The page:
Feeling Down? Write an Ode to Recalibrate
Has your heart felt heavy lately? Have you been left feeling down and discouraged with no idea how to write your way through what you’re experiencing? Writing an ode can be a great way to begin navigating complex emotional terrain. Consider using this poetic form as a tool to help you recalibrate.
As a refresher, an ode is a lyrical poem of varying lengths that typically focuses on an intense feeling for a person, place, or thing. Odes are usually divided into three stanzas: the strophe, the antistrophe, and the epode. While rhyme and meter can vary between stanzas, each stanza is meant to create a rise and flow of emotion in the piece while still maintaining cohesion through its chosen structure.
The three main types of odes are the Pindaric Ode, The Horatian Ode, and the Irregular Ode.
Think of Pindaric odes as more performance-based. They were originally meant to be sung or danced to and tended to describe celebrations or events, like the Greek Classical games. In a Pindaric ode, the epistrophe and antistrophe tend to be in harmony with one another, while the epode can vary in structure and length.
The Horation ode focuses more on everyday feelings and experiences. It is more contemplative and reflective in nature. The structure of this ode is typically pretty uniform across stanzas.
The Irregular ode maintains the passion and heart of an ode while loosening its grip on a set structure or rhyme scheme. It frees the writer up to experiment with different styles and strategies while conveying the tone of an ode.
The type of ode you choose is entirely up to you, but as you think of a topic, remember: odes can explore positive or negative emotions. They can praise or lament a situation. The heart of an ode is in the emotion and sincerity of the words. Use yours to explore one aspect of a feeling or experience, and pour your heart into it.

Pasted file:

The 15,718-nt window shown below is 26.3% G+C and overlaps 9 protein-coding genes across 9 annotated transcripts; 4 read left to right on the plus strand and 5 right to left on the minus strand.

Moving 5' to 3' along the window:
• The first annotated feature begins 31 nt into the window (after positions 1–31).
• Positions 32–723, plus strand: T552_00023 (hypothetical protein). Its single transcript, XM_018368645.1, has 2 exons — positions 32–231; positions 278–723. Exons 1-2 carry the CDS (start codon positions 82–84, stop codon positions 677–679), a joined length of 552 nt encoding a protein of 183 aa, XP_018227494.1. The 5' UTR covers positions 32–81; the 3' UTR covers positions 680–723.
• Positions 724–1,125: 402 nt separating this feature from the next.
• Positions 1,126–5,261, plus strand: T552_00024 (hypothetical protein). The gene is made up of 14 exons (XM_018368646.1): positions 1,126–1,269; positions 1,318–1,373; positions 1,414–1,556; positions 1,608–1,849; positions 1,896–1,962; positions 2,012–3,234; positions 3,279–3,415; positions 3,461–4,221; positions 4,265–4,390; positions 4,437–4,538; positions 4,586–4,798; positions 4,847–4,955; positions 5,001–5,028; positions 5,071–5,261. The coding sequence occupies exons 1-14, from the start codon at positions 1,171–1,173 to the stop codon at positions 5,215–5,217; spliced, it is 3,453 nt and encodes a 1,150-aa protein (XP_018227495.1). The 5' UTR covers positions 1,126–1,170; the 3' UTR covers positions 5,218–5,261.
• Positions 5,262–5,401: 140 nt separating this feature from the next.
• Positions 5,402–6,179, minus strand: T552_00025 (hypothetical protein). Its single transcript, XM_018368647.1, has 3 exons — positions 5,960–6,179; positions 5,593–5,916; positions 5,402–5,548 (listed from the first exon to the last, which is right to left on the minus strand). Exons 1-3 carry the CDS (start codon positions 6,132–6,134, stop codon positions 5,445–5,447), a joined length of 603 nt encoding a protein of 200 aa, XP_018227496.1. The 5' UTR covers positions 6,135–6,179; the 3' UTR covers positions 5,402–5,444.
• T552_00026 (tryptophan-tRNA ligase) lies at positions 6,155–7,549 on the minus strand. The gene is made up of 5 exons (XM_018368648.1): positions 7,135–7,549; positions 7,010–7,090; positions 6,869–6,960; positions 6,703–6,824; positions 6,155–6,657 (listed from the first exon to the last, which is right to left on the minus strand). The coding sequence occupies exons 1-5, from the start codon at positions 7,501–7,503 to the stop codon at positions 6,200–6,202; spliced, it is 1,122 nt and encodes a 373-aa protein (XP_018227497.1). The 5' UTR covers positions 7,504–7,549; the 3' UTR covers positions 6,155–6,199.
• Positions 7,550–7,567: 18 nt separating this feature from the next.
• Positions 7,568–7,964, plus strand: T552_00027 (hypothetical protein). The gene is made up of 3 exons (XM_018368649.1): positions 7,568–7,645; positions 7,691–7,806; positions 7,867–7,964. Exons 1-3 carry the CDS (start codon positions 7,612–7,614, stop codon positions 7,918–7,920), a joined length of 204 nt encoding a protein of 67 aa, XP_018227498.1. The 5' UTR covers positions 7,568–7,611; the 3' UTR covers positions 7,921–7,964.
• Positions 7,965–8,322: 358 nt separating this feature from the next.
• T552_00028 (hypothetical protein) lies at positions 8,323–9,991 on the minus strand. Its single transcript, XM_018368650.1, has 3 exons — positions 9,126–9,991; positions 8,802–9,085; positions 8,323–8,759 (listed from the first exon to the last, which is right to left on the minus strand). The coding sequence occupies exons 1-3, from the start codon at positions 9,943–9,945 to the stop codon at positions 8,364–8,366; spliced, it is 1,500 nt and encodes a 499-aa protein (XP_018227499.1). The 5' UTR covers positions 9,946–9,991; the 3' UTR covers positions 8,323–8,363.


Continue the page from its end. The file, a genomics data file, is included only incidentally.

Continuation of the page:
To begin, think of something or someone you have been feeling really passionate about lately. What kind of feelings does your chosen topic bring out in you? What impression do you want to leave your readers with? Or, conversely, what is a feeling or situation you are lamenting? What emotion are you working through right now, and could you explore the depths of it through your ode? Lastly, which type of ode gives you a framework that fits best with your topic?
Odes are passionate and powerful poems that help us process and ponder the subjects closest to our heart. It invites us to explore a topic with intentionality and purpose—and an ode may be just the thing to remind you of the things that make you who you are at your very core. I hope this time writing odes can be reflective and refreshing and can serve as a beautiful reminder to you of the things that you love and how much they truly matter.
For a more in-depth, step-by-step guide to writing an ode, check out this article, which breaks the process down even further, providing more examples of ode types and options for structure and subject.